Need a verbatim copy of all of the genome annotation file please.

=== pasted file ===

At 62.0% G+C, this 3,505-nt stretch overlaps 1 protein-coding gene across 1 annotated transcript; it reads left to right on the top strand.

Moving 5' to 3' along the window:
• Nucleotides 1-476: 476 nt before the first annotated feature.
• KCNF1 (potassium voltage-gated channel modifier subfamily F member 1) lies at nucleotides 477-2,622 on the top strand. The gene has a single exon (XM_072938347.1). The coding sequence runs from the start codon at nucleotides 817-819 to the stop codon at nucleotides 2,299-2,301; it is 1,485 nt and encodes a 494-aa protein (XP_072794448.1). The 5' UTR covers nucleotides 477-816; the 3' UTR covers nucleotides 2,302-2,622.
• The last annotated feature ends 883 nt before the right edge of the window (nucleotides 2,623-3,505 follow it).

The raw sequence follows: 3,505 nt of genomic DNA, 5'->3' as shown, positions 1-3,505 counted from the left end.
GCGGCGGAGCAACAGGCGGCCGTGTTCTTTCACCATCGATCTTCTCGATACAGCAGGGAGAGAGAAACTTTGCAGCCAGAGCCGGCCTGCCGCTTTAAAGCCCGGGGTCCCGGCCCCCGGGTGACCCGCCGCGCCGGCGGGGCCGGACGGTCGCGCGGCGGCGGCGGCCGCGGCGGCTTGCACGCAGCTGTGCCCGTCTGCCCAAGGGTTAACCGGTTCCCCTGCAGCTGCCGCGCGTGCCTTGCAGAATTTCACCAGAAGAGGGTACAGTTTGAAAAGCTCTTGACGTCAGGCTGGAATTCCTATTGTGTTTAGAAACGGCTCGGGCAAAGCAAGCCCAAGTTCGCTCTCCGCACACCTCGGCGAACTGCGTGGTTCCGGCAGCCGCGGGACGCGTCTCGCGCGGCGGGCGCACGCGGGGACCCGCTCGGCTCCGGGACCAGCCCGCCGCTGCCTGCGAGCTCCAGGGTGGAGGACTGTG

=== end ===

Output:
At 62.0% G+C, this 3,505-nt stretch overlaps 1 protein-coding gene across 1 annotated transcript; it reads left to right on the top strand.

Moving 5' to 3' along the window:
• Nucleotides 1-476: 476 nt before the first annotated feature.
• KCNF1 (potassium voltage-gated channel modifier subfamily F member 1) lies at nucleotides 477-2,622 on the top strand. The gene has a single exon (XM_072938347.1). The coding sequence runs from the start codon at nucleotides 817-819 to the stop codon at nucleotides 2,299-2,301; it is 1,485 nt and encodes a 494-aa protein (XP_072794448.1). The 5' UTR covers nucleotides 477-816; the 3' UTR covers nucleotides 2,302-2,622.
• The last annotated feature ends 883 nt before the right edge of the window (nucleotides 2,623-3,505 follow it).

The raw sequence follows: 3,505 nt of genomic DNA, 5'->3' as shown, positions 1-3,505 counted from the left end.
GCGGCGGAGCAACAGGCGGCCGTGTTCTTTCACCATCGATCTTCTCGATACAGCAGGGAGAGAGAAACTTTGCAGCCAGAGCCGGCCTGCCGCTTTAAAGCCCGGGGTCCCGGCCCCCGGGTGACCCGCCGCGCCGGCGGGGCCGGACGGTCGCGCGGCGGCGGCGGCCGCGGCGGCTTGCACGCAGCTGTGCCCGTCTGCCCAAGGGTTAACCGGTTCCCCTGCAGCTGCCGCGCGTGCCTTGCAGAATTTCACCAGAAGAGGGTACAGTTTGAAAAGCTCTTGACGTCAGGCTGGAATTCCTATTGTGTTTAGAAACGGCTCGGGCAAAGCAAGCCCAAGTTCGCTCTCCGCACACCTCGGCGAACTGCGTGGTTCCGGCAGCCGCGGGACGCGTCTCGCGCGGCGGGCGCACGCGGGGACCCGCTCGGCTCCGGGACCAGCCCGCCGCTGCCTGCGAGCTCCAGGGTGGAGGACTGTG